Review: Wintergirls by Laurie Halse Anderson

35621937.JPGWintergirls by Laurie Halse Anderson explores the darkest recesses of the troubled mind of a teenage anorexic coping with the death of her best friend.  For a mother of young girls, this was a most terrifying reading experience.

Lia and Cassie were best friends growing up, making a dangerous pact to stay thin and always support each other’s habits.  But after 9 years of best friendship, they stop talking.

When Lia’s parents put her in a treatment center for eating disorders, Cassie’s parents warn her to stay away from Lia, who they perceive as a bad influence.  But what Cassie’s parents don’t know is that Cassie is a bulimic and in very serious trouble physically.  At the time of her death, Lia and Cassie hadn’t spoken in several months, but for some reason Cassie tried to call her 33 times the night she died.

Lia is haunted by obsessive thoughts of her friend, and visual and auditory hallucinations of Cassie encouraging her to stay strong, eat less, and join her.  She can even smell Cassie’s presence.

Obsessive thoughts rule Lia’s existence.  Thoughts of Cassie and thoughts of food.  Everything has a number.  Apple (75) half a bagel (185) 10 raisins (16).  The book is written in a stream of consciousness style that is compelling and painful.  I felt like I was witnessing this girl, this character I cared about, slowly killing herself, and I couldn’t do anything about it.

Her family is desperate to help her but Lia is critical of all their efforts.  Lia believes they are clueless and that they don’t care, but it’s clear they love her and will do anything to make her well.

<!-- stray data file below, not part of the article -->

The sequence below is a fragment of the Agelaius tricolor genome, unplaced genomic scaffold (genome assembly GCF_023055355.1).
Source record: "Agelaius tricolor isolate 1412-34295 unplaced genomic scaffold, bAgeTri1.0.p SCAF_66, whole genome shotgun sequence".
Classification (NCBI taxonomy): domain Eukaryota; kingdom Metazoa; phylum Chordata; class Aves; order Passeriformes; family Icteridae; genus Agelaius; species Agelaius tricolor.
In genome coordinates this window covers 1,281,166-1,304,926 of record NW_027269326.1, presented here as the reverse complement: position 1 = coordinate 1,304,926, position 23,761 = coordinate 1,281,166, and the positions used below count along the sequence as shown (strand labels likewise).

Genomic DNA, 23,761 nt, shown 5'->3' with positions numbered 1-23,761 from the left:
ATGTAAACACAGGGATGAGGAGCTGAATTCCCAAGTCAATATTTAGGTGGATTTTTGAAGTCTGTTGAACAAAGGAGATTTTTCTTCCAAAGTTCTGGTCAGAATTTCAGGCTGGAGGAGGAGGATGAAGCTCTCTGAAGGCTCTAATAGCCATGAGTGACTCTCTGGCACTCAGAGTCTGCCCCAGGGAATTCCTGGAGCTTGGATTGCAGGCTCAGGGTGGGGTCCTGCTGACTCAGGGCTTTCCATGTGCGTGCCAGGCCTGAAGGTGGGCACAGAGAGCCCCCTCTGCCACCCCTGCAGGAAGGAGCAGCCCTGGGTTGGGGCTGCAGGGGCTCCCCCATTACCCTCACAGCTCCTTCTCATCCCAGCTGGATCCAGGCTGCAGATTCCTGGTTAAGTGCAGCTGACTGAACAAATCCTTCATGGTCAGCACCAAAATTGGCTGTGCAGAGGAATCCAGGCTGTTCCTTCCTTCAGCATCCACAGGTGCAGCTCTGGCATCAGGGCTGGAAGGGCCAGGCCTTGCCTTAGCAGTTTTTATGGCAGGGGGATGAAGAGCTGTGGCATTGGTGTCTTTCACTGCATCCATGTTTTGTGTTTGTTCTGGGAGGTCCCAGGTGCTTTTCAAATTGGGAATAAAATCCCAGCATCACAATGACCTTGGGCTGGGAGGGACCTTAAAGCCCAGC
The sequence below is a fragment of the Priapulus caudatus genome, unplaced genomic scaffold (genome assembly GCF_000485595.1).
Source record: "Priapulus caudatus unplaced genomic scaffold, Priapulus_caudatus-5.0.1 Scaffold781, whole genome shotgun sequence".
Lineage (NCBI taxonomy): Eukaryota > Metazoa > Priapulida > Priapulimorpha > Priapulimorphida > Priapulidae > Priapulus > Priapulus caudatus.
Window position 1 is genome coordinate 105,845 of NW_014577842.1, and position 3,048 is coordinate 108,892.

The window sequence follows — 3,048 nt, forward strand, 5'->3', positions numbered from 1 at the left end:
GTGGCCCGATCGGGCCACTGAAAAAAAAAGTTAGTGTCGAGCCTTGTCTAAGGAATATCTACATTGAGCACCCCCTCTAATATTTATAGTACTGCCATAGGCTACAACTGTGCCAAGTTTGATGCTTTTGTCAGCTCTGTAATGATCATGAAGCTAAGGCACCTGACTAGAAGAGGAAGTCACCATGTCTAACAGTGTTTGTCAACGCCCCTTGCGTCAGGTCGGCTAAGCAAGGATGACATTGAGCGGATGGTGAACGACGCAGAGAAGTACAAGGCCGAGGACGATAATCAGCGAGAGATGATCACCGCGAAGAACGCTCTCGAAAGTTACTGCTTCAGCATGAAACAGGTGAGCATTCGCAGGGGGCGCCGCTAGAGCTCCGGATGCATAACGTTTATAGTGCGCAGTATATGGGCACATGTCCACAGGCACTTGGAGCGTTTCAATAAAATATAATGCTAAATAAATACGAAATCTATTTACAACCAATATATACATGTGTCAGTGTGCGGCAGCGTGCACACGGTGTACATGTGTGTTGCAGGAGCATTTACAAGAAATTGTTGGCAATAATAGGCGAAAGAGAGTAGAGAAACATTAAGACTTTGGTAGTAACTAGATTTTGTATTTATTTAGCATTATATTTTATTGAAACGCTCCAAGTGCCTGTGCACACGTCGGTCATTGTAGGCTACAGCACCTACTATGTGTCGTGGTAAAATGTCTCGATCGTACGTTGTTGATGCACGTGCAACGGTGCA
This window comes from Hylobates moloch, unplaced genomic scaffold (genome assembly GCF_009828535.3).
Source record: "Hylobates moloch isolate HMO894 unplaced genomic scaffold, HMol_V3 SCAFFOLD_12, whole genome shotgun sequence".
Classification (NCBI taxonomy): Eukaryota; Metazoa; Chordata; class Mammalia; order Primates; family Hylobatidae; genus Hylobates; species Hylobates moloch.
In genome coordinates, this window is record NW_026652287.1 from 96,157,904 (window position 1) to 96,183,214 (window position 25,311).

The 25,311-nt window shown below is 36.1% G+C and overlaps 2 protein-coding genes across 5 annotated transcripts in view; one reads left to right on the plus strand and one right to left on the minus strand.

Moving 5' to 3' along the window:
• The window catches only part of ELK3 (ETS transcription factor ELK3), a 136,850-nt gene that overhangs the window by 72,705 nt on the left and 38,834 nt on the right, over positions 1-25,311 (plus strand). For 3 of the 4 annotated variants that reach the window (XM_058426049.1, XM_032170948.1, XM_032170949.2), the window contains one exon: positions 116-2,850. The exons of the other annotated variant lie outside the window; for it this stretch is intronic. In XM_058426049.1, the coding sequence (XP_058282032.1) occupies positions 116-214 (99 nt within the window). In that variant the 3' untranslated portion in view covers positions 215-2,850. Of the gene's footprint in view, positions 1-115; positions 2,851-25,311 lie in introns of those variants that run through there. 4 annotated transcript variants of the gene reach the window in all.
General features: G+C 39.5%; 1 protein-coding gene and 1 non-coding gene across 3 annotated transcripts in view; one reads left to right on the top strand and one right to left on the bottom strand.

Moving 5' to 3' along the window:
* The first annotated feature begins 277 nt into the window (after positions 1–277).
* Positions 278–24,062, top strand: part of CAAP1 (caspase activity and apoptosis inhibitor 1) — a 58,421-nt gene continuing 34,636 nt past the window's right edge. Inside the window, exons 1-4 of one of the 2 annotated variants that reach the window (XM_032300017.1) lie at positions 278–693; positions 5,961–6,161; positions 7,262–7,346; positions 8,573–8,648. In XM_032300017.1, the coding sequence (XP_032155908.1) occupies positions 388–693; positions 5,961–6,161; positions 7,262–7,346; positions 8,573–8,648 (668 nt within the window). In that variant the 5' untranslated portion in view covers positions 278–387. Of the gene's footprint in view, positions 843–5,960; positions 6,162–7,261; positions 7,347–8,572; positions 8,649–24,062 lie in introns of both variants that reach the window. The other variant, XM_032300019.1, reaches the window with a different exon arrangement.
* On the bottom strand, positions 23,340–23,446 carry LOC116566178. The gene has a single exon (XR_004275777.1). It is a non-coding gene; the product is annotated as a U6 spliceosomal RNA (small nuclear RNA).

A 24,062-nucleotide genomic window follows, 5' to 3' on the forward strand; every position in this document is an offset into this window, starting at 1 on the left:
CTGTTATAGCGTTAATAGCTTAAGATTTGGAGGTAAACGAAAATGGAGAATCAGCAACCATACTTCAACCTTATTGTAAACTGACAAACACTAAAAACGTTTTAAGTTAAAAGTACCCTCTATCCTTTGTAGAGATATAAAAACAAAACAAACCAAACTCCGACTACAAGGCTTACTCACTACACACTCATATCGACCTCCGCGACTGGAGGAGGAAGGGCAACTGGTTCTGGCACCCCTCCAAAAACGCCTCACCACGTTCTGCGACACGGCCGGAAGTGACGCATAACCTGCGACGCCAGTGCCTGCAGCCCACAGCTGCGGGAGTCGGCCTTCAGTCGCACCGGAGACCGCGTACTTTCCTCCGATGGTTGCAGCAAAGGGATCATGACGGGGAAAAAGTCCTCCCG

A starving girl does not make the most reliable narrator.  She is deeply disturbed and in so much pain.  She calls herself names and has such horrible self-talk that it was very hard (as a mom) to read:



Her brain is at war with itself throughout the book as she tries to convince herself that she doesn’t need food.  Anderson shows the reader how conflicted she is by using a strike-out technique with great effectiveness.  Here’s an example:

My traitor fingers want that fudge.  No, they don’t.  They want a seven layer bar and some weird muffins and those pretzels.  No, they do not.  They want to squish the marshmallows and stuff them into my mouth.  They will not.”

This is a fabulously written, intensely compelling book.  I love how it doesn’t solve the problem or give any easy answers, because there aren’t any.  It’s such a complicated issue.  Laurie Halse Anderson is an amazing YA novelist who takes on the most difficult subjects.  I’d highly recommend Wintergirls to anyone looking for a book to take over their lives for a couple of days, but most especially to those who deal with teenage girls on a regular basis or who want a better understanding of eating disorders.

This one is excellent.

UPDATE:  I forgot about the ‘full disclosure’ issue on blogs.. about where books come from.  I bought this book on vacation in August when I ran out of books to read. I read Speak by LHA last spring and loved it, and had seen Wintergirls reviewed positively on a number of blogs.  So that’s how I came to own this book, if anyone cares about that stuff!

28 Responses

  1. That sounds really gut wrenching but worth reading. Is she the same author who wrote Speak? I’d like to read that one also. I may have to go out and pick them both up if that is the case.

    • Lyndsey, Send me your address and I’ll pop Wintergirls in the mail to you.

      Yes, LHA is the same author who wrote Speak. I lent that one out and it’s making the rounds in my book club.

  2. I bought this book at the same time I bought Speak. I read the latter book and absolutely loved it. However, I was so emotionally drained after reading that one, that I decided to save Wintergirls for another time. I think I might read it during the 24 hour read-a-thon.